How to navigate online courses to improve your business

In our career, we often find ourselves investing in online courses to improve our business. It becomes an important part of our education. How can one navigate the maze of online learning?

I’ve done it before and I am sure you have as well. It happens quite regularly with new business owners. Before I get to the thing we all do, first I want to tell a story.

Copywriter Ben Settle often tells his students they should read the best marketing books at least 10 times. What?

He explains how to execute this impossible task in this blog post,

BEN: You just have to think outside the box a little.

For example:

Let’s say you bought a copywriting course that is made up of audio CD’s.

But you don’t have the time and/or the patience to sit there and listen to them.

What you do is simple:

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You go for a one hour walk each day and… you listen to those CD’s during your walk.

There’s an extra “power hour” right there.

If you have a dog, this is a no-brainer.

If you live near a dog shelter (where they often encourage volunteers to walk dogs who have been cooped up all day) then you can turn this into a “double whammy” good thing.

The problem isn’t the lack of information, it is the lack of execution. We often shimmy from course to course and book to book trying to find the magic answer to our business problems.

We live in an amazing time right now. We have the ability to learn anything we need to use online learning.

We have access to some of the best information on how to be a better business person in the form of courses, books, blog posts, and seminars/webinars.

If we aren’t’ careful, we will suffer from shiny object syndrome. I know I have.


I have paid for courses I haven’t finished. Life gets in the way I guess.

Last year alone I spend money on a fantastic course but was unable to finish. If I went back and finished everything I started, I may never do client work.

How about you?

What course have you not finished?

Am I suggesting you should not enroll in courses? No, absolutely not.

So, if we aren’t careful, we will spend money, maybe sometime, and not learn anything. Maybe we would do better to master what we learn before moving to something else.

Srinivas Rao tells a story in this Medium article,

Several years ago I was enrolled in a neurolinguistic programming course. The creator of the course said something that has had a profound impact on how I consume information.

“Most people think they’re going to listen to something one time and change. But the problem is that the subconscious mind doesn’t work that way. There are so many things competing for the attention of your subconscious mind. It’s only when you listen to something over and over that it manages to cut through the noise and your subconscious realizes “this is important.”

If reading a book several times is this important, how about taking the most important books, courses, and seminars and reading and rereading it multiple times to build our own selves as a business person?

Online courses
Online courses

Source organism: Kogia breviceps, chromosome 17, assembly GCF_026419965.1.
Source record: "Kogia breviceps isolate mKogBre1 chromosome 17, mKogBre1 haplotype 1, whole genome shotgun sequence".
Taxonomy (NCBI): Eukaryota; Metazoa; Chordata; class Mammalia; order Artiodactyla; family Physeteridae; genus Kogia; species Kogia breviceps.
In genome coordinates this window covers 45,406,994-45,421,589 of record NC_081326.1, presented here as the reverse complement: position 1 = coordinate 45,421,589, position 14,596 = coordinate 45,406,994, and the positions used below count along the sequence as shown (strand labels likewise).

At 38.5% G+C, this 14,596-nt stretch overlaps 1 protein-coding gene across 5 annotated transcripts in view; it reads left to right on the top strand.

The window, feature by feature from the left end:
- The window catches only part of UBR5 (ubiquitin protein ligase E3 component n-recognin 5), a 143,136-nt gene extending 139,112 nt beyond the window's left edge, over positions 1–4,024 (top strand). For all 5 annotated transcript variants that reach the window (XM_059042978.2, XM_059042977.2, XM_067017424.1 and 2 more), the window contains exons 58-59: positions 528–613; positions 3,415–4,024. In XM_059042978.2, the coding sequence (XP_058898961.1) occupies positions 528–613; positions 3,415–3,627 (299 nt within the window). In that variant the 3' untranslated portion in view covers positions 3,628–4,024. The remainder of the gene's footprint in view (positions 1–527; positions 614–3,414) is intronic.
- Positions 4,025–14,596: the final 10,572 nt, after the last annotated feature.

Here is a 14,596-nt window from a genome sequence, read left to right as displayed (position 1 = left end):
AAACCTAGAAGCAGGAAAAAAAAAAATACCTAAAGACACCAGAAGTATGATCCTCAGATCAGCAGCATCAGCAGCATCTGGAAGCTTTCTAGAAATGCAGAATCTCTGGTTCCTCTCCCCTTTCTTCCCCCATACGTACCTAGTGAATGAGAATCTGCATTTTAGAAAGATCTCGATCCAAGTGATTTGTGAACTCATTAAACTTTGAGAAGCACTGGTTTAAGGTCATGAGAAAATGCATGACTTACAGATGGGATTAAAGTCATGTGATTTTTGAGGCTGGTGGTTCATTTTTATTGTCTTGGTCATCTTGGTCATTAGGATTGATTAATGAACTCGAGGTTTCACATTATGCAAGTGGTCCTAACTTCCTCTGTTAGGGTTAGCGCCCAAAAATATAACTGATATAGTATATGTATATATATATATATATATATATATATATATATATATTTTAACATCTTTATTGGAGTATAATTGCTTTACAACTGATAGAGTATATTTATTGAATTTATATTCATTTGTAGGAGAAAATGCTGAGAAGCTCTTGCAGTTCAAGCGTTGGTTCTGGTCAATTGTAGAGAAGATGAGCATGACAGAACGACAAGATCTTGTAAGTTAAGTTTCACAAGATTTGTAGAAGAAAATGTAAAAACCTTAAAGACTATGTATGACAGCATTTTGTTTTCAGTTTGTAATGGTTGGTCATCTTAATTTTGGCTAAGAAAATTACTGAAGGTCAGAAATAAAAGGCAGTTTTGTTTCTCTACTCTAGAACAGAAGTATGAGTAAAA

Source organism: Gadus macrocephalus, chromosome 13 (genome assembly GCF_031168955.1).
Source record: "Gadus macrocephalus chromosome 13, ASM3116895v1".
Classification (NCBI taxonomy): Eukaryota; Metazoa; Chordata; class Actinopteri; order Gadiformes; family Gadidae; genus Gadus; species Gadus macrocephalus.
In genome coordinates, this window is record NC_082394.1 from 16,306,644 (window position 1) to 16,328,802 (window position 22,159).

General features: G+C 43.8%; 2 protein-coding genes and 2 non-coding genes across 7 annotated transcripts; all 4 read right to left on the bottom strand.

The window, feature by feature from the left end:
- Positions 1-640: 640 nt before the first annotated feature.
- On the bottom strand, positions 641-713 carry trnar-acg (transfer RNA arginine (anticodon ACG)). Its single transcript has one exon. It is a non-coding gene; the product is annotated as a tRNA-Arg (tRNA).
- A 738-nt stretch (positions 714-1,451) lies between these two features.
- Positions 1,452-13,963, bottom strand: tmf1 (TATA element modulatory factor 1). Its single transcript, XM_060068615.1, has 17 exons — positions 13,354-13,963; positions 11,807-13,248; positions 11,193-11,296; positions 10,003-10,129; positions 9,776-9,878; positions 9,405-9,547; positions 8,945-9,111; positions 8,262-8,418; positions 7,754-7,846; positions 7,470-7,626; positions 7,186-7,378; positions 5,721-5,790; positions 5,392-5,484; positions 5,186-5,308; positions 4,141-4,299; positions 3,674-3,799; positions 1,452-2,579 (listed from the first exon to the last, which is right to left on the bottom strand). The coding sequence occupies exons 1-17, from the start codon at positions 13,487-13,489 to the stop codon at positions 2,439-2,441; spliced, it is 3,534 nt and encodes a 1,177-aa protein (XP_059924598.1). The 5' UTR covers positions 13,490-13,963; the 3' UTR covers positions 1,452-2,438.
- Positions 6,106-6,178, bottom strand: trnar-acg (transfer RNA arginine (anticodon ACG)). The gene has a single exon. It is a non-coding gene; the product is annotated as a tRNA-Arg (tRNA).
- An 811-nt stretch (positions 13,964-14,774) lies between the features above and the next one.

You can’t implement if you don’t finish

The likelihood of finishing and the course making a difference is actually pretty low. Declan Wilson explains,

Most data scientists agree: the percentage of people who complete an online course is in the single digits, some suggest it’s as low as 4%.

Before you invest in a course or other resources, remember that you can’t implement if you don’t finish. This has an effect on both the course creator as well as the one taking the course.

The result, of course, is a failure to make a change. As Wilson ads,

There’s a massive disconnect between people who want to change their lives and who actually change their lives.

Implementation causes changes in our lives and our business. Therefore, before you get ready to dive in, consider the cost. Community makes a big difference because they can spur you on to completion.

Set aside time and energy

One of the reasons I wasn’t able to finish was health reasons. I was running on half a tank. I took a chance and I wasn’t able to complete. Having lifetime access means I can go back and finish the course.

Many course creators make space for community. Take advantage. Wilson wrote about his own course,

My theory was simple, if a group of people came together to accomplish similar goals, their chances of achieving said goals increases.With the ability to share knowledge and resources, build group-momentum, and hold each other accountable, community becomes the driver of actual change.

Set aside time, block it out if you have to, to participate and go through the lessons. Take notes of things that stand out. Create notebooks in your Evernote or Google Drive, whatever works for you. Add worksheets and resource material to dedicated folders.

Energy is more important when you are in an online course because you have to self-motivate to complete assignments. Make sure you are as healthy as you can be during this time.

Wrapping it up

So, does this mean we should go through the course we paid for at least ten times? Not necessarily. I will say this, however, we need to take advantage of any community the course builds, set aside the time and energy, and follow through with completing the course.

Sure, life is going to get in the way. This is why going through a course with someone is the best policy, unless, that is, you only learn best as a loner.

Courses, books, webinars and other resources are paramount to learning where we have information gaps in our business, but they can also fail to create change if we aren’t able to follow through.

I am interested to know about your experiences with courses, especially ones such as WP Elevation. Drop a note in the comments below.

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